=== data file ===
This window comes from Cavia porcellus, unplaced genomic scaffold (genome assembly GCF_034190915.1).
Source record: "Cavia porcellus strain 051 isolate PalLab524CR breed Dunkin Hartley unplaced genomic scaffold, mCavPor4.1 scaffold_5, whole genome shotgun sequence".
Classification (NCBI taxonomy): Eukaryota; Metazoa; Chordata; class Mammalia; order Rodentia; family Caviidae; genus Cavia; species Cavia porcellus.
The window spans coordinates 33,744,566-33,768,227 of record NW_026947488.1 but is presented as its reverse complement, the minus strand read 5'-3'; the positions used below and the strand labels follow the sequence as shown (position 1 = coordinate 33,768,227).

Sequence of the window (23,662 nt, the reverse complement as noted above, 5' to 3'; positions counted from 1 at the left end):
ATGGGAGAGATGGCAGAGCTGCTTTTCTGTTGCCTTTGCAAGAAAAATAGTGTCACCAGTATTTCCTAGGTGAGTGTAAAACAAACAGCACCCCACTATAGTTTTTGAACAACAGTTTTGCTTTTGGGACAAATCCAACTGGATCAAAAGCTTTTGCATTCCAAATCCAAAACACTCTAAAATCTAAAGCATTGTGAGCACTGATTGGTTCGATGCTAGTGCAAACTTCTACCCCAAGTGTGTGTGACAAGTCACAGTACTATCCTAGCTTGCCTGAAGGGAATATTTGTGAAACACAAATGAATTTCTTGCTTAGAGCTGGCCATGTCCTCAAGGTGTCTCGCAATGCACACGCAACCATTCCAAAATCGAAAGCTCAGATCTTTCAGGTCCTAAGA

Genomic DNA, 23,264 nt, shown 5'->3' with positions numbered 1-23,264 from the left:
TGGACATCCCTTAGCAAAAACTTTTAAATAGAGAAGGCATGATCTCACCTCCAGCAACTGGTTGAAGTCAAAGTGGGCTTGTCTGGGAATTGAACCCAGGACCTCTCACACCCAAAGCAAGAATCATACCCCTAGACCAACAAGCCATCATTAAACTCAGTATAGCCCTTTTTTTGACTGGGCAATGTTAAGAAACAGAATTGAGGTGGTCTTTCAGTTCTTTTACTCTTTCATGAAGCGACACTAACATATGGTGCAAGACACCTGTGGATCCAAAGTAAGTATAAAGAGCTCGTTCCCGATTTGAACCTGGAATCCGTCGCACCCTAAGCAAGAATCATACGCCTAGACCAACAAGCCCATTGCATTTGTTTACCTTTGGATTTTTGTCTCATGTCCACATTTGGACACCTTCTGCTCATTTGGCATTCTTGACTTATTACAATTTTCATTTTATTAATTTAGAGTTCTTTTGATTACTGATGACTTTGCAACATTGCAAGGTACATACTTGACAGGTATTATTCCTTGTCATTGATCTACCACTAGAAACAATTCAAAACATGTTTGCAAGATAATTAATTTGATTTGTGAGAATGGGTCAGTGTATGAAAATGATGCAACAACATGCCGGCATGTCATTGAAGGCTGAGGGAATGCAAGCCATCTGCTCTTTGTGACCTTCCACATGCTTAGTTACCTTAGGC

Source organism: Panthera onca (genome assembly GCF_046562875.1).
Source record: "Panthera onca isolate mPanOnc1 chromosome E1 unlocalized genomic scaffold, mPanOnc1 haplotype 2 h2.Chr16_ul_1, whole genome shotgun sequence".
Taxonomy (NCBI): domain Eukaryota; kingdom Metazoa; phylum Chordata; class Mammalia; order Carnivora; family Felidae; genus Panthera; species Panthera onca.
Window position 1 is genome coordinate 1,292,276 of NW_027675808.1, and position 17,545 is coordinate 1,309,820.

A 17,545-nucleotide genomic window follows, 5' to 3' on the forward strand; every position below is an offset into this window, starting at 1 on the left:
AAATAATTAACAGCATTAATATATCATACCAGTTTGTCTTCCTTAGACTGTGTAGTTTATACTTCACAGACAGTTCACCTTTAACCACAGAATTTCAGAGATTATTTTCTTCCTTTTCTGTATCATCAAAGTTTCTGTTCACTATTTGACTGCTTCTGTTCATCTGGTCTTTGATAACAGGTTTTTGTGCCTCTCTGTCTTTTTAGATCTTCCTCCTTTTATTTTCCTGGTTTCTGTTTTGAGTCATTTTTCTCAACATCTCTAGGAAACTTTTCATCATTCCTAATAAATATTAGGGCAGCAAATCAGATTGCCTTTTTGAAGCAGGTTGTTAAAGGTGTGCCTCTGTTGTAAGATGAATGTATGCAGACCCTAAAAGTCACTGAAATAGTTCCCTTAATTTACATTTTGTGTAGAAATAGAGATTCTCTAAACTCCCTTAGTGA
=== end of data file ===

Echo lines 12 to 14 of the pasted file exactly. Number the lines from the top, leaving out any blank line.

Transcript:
Window position 1 is genome coordinate 1,292,276 of NW_027675808.1, and position 17,545 is coordinate 1,309,820.

A 17,545-nucleotide genomic window follows, 5' to 3' on the forward strand; every position below is an offset into this window, starting at 1 on the left:
AAATAATTAACAGCATTAATATATCATACCAGTTTGTCTTCCTTAGACTGTGTAGTTTATACTTCACAGACAGTTCACCTTTAACCACAGAATTTCAGAGATTATTTTCTTCCTTTTCTGTATCATCAAAGTTTCTGTTCACTATTTGACTGCTTCTGTTCATCTGGTCTTTGATAACAGGTTTTTGTGCCTCTCTGTCTTTTTAGATCTTCCTCCTTTTATTTTCCTGGTTTCTGTTTTGAGTCATTTTTCTCAACATCTCTAGGAAACTTTTCATCATTCCTAATAAATATTAGGGCAGCAAATCAGATTGCCTTTTTGAAGCAGGTTGTTAAAGGTGTGCCTCTGTTGTAAGATGAATGTATGCAGACCCTAAAAGTCACTGAAATAGTTCCCTTAATTTACATTTTGTGTAGAAATAGAGATTCTCTAAACTCCCTTAGTGA